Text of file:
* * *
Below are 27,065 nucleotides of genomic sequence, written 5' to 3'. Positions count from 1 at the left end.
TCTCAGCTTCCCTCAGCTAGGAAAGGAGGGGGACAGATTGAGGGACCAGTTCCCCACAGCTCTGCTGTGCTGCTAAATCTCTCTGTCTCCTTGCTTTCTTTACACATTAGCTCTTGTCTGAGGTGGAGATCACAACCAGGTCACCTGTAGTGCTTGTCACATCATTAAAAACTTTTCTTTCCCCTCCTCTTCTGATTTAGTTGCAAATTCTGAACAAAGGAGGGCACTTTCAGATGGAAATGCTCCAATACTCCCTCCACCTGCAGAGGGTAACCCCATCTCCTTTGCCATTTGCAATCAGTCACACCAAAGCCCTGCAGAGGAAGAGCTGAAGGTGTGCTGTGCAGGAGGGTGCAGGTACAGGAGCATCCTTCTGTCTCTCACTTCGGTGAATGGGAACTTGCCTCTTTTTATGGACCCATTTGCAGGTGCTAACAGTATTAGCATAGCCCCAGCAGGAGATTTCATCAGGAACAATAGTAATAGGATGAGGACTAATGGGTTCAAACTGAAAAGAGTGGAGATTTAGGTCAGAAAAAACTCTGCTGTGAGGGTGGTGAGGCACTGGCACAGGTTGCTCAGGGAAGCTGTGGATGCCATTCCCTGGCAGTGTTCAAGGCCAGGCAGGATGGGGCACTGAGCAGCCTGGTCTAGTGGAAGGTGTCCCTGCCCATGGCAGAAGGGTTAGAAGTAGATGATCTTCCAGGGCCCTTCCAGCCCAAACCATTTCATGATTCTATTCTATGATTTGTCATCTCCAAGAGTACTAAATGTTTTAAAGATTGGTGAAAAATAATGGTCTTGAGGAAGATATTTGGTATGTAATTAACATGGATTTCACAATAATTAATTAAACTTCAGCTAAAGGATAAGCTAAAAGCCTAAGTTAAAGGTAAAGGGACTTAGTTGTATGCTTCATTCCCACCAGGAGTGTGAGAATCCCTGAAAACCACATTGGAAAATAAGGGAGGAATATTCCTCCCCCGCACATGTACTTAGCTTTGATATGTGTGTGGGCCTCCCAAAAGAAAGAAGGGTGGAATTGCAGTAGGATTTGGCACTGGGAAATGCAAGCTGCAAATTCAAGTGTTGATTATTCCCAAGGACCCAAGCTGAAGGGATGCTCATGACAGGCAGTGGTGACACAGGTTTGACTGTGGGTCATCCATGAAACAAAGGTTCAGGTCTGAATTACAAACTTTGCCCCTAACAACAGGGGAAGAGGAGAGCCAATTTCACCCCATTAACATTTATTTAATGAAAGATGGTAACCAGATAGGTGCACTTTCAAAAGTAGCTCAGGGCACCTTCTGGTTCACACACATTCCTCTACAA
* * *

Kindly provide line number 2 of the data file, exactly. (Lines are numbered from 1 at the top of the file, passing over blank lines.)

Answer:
TCTCAGCTTCCCTCAGCTAGGAAAGGAGGGGGACAGATTGAGGGACCAGTTCCCCACAGCTCTGCTGTGCTGCTAAATCTCTCTGTCTCCTTGCTTTCTTTACACATTAGCTCTTGTCTGAGGTGGAGATCACAACCAGGTCACCTGTAGTGCTTGTCACATCATTAAAAACTTTTCTTTCCCCTCCTCTTCTGATTTAGTTGCAAATTCTGAACAAAGGAGGGCACTTTCAGATGGAAATGCTCCAATACTCCCTCCACCTGCAGAGGGTAACCCCATCTCCTTTGCCATTTGCAATCAGTCACACCAAAGCCCTGCAGAGGAAGAGCTGAAGGTGTGCTGTGCAGGAGGGTGCAGGTACAGGAGCATCCTTCTGTCTCTCACTTCGGTGAATGGGAACTTGCCTCTTTTTATGGACCCATTTGCAGGTGCTAACAGTATTAGCATAGCCCCAGCAGGAGATTTCATCAGGAACAATAGTAATAGGATGAGGACTAATGGGTTCAAACTGAAAAGAGTGGAGATTTAGGTCAGAAAAAACTCTGCTGTGAGGGTGGTGAGGCACTGGCACAGGTTGCTCAGGGAAGCTGTGGATGCCATTCCCTGGCAGTGTTCAAGGCCAGGCAGGATGGGGCACTGAGCAGCCTGGTCTAGTGGAAGGTGTCCCTGCCCATGGCAGAAGGGTTAGAAGTAGATGATCTTCCAGGGCCCTTCCAGCCCAAACCATTTCATGATTCTATTCTATGATTTGTCATCTCCAAGAGTACTAAATGTTTTAAAGATTGGTGAAAAATAATGGTCTTGAGGAAGATATTTGGTATGTAATTAACATGGATTTCACAATAATTAATTAAACTTCAGCTAAAGGATAAGCTAAAAGCCTAAGTTAAAGGTAAAGGGACTTAGTTGTATGCTTCATTCCCACCAGGAGTGTGAGAATCCCTGAAAACCACATTGGAAAATAAGGGAGGAATATTCCTCCCCCGCACATGTACTTAGCTTTGATATGTGTGTGGGCCTCCCAAAAGAAAGAAGGGTGGAATTGCAGTAGGATTTGGCACTGGGAAATGCAAGCTGCAAATTCAAGTGTTGATTATTCCCAAGGACCCAAGCTGAAGGGATGCTCATGACAGGCAGTGGTGACACAGGTTTGACTGTGGGTCATCCATGAAACAAAGGTTCAGGTCTGAATTACAAACTTTGCCCCTAACAACAGGGGAAGAGGAGAGCCAATTTCACCCCATTAACATTTATTTAATGAAAGATGGTAACCAGATAGGTGCACTTTCAAAAGTAGCTCAGGGCACCTTCTGGTTCACACACATTCCTCTACAA